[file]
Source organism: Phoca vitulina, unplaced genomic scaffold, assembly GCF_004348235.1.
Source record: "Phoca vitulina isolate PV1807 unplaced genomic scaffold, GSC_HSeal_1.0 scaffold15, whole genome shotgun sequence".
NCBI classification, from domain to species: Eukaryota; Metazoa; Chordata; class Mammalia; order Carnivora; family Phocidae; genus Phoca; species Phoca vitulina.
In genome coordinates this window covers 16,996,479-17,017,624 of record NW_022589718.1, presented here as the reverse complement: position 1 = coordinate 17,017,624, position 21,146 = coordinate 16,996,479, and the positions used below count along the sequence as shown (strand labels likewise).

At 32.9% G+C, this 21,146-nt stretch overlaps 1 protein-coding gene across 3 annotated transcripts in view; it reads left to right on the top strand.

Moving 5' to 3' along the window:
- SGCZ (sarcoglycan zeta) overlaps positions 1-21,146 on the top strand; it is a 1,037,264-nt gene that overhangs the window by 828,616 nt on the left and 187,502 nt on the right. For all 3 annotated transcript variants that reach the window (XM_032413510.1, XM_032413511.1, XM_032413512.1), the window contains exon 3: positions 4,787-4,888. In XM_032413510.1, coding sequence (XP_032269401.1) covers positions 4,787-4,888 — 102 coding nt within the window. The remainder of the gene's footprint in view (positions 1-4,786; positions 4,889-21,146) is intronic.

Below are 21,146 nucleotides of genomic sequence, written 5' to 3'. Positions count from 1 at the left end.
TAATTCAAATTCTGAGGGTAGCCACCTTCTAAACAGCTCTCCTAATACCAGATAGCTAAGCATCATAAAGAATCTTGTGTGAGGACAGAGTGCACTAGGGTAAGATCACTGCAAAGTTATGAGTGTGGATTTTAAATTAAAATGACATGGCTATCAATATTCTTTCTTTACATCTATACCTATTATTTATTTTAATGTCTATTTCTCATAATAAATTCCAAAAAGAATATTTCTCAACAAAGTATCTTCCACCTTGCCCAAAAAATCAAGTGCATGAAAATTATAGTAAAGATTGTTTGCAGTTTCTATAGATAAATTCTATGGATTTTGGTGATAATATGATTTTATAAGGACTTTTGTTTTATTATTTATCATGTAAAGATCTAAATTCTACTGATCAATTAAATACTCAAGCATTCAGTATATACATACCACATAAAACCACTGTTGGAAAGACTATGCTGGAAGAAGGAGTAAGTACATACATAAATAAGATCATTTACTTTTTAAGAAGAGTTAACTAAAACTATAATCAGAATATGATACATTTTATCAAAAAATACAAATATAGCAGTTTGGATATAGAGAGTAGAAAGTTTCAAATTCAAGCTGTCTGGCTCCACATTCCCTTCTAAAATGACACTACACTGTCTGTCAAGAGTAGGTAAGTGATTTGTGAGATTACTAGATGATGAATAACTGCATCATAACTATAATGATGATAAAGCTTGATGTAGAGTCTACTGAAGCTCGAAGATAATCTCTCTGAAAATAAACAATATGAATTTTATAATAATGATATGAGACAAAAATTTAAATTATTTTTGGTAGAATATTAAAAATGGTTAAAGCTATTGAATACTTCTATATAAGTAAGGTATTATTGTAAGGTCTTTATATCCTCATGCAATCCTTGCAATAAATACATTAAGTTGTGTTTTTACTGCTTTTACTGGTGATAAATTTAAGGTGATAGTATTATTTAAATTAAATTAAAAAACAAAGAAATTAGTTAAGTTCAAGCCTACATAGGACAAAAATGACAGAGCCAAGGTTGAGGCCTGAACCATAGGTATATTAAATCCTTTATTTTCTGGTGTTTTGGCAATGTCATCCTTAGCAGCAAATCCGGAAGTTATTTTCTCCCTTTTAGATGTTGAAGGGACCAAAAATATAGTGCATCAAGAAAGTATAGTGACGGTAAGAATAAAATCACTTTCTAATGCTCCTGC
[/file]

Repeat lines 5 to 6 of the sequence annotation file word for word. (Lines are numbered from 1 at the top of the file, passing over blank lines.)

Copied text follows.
At 32.9% G+C, this 21,146-nt stretch overlaps 1 protein-coding gene across 3 annotated transcripts in view; it reads left to right on the top strand.

Moving 5' to 3' along the window: